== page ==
Audio Description…Say What?

Mar 26 2013 David Titmus

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Over 21 million Americans are blind or have significant trouble seeing without correction, and while seeing-eye dogs have become familiar, if not common, sights, there is a less visible service that has existed for 31 years and is coming into prominence once again. Audio description is to the blind and low-vision community what closed captions are to the deaf and hard of hearing. Instead of spoken words being displayed as images, a professionally recorded and mixed voiceover describes significant actions in a TV program, or movie, or live event, so that the blind or low-vision viewer can understand what he or she cannot see.


Production Process

An audio described program starts as a proxy video, or an approximation of the program that will air, which is sent to companies like VITAC that offer audio description. A script writer will first view the content and determine which details are significant and need to be described, keeping in mind the gaps in between the characters’ dialogue where the narration will play. At VITAC, the script is then reviewed by a quality control expert who makes changes before the final copy is handed off to a professional voice actor. Selecting an actor is a delicate process — His or her voice must be distinct from all the characters’ voices, yet it must be appropriate to the content. For example, David Attenborough would not likely be chosen for “Care Bears.” The voiceover actor reads the script using state-of-the-art, recording-industry-standard equipment, and when the QC specialist is satisfied, the tape progresses to the mixing room.



Using the recorded voiceover, a mixing specialist combines the show audio with the audio description recording, “dipping” or lowering the volume of the background noise or music to accommodate the narration. The editor makes sure that the voiceover, whenever possible, does not overlap the dialogue of the show, and to do so, he or she can speed up bits of description so that a show with lots of dialogue can accommodate easy-to-hear descriptions. The mixer can even modify the pitch of the voiceover, so that a description sped up to fit a two-second gap, for example, will not suffer from the “Alvin and the Chipmunks” effect. Though the modulation process can be done by off-the-shelf computer programs like Avid or Final Cut Pro, VITAC employs a human for this task, as computer-mixed audio descriptions often result in sudden, jarring transitions between dialogue and description. This is just one of the ways VITAC ensures our industry-leading quality standards are met.

Finally, the quality control expert reviews the final file with voiceover to make sure that everything from script accuracy to good mixing and exports the file in any number of formats, including MP3 and AIF.


High- and Low-Quality Audio Description

Bad audio description is all too obvious for those who use the service, and is especially frustrating for its users since only four hours of described programming a week is mandated by the FCC. Imagine the outrage of someone who can only access 4-8 shows a week when one of those hours is poorly described!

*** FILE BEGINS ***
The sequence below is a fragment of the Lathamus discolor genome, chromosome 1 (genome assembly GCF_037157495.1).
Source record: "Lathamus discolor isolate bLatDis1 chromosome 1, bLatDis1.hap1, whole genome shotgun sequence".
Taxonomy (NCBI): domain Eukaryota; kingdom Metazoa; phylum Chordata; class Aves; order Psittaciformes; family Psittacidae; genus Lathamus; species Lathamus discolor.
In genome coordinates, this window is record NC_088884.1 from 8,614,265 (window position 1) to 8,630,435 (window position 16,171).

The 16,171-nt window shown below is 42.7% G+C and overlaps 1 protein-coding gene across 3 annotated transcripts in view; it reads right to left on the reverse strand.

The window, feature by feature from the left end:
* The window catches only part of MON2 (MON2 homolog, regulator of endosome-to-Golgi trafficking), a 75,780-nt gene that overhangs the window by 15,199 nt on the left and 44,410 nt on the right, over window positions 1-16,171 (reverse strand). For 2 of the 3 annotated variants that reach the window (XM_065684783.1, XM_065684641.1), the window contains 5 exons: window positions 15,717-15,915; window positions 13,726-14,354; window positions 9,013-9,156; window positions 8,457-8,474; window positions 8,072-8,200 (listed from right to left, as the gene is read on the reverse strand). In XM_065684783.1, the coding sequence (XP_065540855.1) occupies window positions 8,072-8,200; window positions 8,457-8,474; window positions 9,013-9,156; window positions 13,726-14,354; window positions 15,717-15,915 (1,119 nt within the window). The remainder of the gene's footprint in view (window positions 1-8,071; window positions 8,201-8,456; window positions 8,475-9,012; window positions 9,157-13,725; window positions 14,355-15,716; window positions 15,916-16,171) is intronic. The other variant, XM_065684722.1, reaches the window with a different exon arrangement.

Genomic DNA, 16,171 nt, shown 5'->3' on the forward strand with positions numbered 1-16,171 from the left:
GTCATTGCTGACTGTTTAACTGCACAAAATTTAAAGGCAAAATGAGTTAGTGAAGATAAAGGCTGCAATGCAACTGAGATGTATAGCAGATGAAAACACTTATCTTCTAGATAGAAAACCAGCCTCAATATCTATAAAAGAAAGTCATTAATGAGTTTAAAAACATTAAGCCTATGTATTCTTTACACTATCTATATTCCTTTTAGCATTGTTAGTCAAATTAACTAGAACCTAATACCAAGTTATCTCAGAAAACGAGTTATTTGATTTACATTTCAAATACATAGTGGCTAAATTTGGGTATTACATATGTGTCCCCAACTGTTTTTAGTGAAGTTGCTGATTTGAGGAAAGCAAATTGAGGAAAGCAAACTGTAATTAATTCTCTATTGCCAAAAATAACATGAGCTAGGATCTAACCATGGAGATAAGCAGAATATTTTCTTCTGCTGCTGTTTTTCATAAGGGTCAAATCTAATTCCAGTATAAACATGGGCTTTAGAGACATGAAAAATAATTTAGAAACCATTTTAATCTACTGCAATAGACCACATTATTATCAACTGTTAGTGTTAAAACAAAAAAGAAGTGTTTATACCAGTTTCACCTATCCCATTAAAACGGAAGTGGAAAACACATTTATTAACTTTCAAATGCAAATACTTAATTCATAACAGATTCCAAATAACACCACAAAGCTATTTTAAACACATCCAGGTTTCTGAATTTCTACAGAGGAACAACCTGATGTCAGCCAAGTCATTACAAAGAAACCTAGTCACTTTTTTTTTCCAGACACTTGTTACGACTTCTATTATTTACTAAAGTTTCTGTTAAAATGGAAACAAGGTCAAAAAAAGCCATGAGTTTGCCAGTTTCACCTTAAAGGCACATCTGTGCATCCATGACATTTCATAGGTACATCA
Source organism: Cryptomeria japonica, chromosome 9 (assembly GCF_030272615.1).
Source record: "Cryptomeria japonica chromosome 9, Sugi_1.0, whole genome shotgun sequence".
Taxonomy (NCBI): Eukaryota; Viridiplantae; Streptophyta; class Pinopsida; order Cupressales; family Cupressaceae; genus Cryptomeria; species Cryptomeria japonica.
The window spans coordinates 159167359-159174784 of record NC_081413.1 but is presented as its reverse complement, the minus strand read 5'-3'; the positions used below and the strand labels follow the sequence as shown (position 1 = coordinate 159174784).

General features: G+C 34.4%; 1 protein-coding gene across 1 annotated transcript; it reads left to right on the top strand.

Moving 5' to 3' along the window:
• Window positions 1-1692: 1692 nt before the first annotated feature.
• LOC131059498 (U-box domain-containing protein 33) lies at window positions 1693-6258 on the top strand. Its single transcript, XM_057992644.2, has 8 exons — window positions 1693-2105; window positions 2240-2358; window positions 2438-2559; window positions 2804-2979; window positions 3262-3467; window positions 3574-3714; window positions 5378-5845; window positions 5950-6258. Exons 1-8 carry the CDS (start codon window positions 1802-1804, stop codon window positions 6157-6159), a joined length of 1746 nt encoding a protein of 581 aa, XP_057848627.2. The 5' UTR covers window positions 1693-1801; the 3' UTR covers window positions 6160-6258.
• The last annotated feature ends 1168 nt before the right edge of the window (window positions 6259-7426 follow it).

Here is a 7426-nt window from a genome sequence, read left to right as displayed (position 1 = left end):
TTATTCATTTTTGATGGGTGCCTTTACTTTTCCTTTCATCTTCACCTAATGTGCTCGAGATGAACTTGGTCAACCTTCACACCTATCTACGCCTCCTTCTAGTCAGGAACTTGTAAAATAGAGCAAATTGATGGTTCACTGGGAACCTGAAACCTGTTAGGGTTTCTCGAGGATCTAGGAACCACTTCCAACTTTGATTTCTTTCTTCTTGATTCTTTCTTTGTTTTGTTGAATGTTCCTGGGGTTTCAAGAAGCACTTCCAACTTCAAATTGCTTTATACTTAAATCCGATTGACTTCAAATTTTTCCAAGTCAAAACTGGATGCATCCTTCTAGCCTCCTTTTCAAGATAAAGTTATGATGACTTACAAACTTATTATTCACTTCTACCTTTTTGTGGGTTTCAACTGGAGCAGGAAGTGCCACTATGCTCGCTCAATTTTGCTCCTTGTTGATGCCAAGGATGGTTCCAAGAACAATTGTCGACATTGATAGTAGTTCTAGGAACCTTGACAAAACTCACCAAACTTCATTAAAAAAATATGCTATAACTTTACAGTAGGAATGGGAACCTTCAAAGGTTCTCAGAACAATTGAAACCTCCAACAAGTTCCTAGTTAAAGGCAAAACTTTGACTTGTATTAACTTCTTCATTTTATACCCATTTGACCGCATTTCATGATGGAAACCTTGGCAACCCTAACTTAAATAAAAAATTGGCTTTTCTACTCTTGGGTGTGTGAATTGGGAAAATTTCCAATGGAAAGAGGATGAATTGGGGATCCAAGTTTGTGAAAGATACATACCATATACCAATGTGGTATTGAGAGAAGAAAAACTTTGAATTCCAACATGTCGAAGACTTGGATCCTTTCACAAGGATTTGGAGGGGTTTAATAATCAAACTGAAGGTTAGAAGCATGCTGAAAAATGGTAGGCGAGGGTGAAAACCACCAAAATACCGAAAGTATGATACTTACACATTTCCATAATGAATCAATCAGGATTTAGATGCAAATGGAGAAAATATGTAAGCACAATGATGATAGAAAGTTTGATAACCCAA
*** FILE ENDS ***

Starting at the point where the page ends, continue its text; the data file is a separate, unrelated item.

VITAC is dedicated to minimizing audio description errors and maximizing user experience, which is why we assign up to four individual to a single program. For an in-depth look on the perils of bad audio description, we turned to audio description expert Joel Snyder, who has over 35 years experience in the field.

“The best compliment a describer can get is ‘I didn’t know you were there,'” he says. One of the most common complaints is that the description is poorly mixed, so that the show audio is extremely loud while the description is low or inaudible. By assigning a mixing specialist and multiple levels of quality control, VITAC minimizes the possibility of inaudible audio description. At VITAC, one show can take up to eight hours to complete.

A second indicator of bad audio description, Joel says, is poor script writing. Introductory phrases like “Now we view…” or “We can see…” are unnecessary, as these could apply to every on-screen action. More noticeably, perhaps, a bad audio description will tell the viewer what to think, rather than showing objective clues. Good description: “The man clenches his teeth and pounds his fist against the door.” Bad description: “The man is angry.” Because of its multi-layered quality control process, VITAC is able to avoid these pitfalls entirely.


History and Law

Audio description, is as easy to access as the closed captions, yet putting the mandates in place has been monumental struggle. Audio description was introduced in the performing arts world in 1981, but it took another 10 years for the service to become available for TV, when it made its television premiere on PBS. Years of legal struggle ensued, and after mandates for described programming came and went, they were reintroduced in 2010. Now it is federally mandated for four hours of programming per week on a handful of networks.

Luckily there is a simple solution for keeping track of the ever-changing mandates — have your TV programming audio described when you have it captioned!

by Carlin Twedt